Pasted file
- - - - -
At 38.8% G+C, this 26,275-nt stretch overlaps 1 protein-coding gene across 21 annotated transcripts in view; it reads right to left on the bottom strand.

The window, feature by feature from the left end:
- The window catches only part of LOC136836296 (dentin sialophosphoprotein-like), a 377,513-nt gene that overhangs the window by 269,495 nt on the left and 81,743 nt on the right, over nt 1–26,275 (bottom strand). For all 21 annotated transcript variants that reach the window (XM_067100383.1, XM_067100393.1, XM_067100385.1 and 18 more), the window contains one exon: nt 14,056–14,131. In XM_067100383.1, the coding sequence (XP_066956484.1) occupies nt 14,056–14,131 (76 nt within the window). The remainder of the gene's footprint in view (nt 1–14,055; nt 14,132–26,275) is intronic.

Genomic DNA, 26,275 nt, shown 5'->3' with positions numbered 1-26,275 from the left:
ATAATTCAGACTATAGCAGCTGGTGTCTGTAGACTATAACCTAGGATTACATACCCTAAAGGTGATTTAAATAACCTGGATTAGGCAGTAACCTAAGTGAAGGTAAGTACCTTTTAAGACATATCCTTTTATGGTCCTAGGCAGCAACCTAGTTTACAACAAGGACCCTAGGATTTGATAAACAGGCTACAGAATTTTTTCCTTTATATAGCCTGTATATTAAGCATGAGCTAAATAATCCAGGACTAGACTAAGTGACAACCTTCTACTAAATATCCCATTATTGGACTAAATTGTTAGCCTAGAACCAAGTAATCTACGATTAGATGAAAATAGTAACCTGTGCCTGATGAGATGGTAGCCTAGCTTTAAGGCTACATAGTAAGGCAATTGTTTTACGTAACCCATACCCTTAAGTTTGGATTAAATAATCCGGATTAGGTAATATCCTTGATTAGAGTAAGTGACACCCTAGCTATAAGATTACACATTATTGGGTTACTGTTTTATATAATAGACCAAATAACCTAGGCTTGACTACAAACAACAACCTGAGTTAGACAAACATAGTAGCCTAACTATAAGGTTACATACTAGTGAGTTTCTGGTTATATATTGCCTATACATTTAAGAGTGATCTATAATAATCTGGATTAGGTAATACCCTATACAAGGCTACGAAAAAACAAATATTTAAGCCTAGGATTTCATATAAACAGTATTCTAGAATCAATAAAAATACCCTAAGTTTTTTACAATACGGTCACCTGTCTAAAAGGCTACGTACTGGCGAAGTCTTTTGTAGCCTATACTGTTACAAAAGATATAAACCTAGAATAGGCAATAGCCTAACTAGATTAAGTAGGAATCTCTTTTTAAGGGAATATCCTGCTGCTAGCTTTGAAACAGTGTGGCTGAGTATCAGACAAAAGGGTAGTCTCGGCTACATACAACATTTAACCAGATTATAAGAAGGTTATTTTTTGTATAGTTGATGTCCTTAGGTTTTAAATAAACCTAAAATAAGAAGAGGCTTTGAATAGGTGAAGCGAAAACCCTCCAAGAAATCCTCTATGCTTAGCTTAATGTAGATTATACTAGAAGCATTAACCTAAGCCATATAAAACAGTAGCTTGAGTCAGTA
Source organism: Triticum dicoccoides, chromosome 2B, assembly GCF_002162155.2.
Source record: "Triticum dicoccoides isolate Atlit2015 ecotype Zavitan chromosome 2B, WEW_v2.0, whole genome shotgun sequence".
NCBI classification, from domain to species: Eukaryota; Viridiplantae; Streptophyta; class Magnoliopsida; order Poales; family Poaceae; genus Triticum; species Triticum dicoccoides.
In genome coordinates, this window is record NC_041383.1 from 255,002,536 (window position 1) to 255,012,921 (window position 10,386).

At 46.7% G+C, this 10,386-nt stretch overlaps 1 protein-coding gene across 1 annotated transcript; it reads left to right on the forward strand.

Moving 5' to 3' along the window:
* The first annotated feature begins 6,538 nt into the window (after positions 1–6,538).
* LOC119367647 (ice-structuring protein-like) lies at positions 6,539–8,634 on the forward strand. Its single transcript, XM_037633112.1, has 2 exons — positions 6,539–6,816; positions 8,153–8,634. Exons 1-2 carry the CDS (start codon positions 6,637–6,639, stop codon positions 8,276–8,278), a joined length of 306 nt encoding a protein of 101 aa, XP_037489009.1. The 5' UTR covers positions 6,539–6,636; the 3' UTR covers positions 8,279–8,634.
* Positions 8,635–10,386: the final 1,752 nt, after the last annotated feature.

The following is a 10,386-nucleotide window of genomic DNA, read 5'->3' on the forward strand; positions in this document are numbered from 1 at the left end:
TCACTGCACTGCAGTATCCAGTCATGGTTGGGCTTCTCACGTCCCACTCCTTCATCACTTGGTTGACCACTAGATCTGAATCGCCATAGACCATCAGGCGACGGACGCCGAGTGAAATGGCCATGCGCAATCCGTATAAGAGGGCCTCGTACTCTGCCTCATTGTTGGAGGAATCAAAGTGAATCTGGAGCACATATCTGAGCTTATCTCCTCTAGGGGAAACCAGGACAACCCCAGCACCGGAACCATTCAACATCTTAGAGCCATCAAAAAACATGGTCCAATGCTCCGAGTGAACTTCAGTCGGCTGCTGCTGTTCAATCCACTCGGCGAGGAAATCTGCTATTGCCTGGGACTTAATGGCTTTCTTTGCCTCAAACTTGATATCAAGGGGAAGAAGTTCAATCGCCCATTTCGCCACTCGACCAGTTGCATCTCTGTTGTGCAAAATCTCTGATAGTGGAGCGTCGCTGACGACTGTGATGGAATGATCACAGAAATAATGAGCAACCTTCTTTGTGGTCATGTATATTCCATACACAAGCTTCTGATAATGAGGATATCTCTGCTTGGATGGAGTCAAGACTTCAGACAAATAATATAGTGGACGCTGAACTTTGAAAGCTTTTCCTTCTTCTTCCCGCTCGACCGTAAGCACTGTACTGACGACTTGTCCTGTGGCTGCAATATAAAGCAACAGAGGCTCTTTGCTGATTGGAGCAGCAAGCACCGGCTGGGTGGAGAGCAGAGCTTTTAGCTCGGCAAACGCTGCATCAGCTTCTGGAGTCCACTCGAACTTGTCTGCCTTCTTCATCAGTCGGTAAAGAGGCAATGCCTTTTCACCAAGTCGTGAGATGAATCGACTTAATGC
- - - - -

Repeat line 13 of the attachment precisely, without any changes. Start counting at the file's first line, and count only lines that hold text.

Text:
* LOC119367647 (ice-structuring protein-like) lies at positions 6,539–8,634 on the forward strand. Its single transcript, XM_037633112.1, has 2 exons — positions 6,539–6,816; positions 8,153–8,634. Exons 1-2 carry the CDS (start codon positions 6,637–6,639, stop codon positions 8,276–8,278), a joined length of 306 nt encoding a protein of 101 aa, XP_037489009.1. The 5' UTR covers positions 6,539–6,636; the 3' UTR covers positions 8,279–8,634.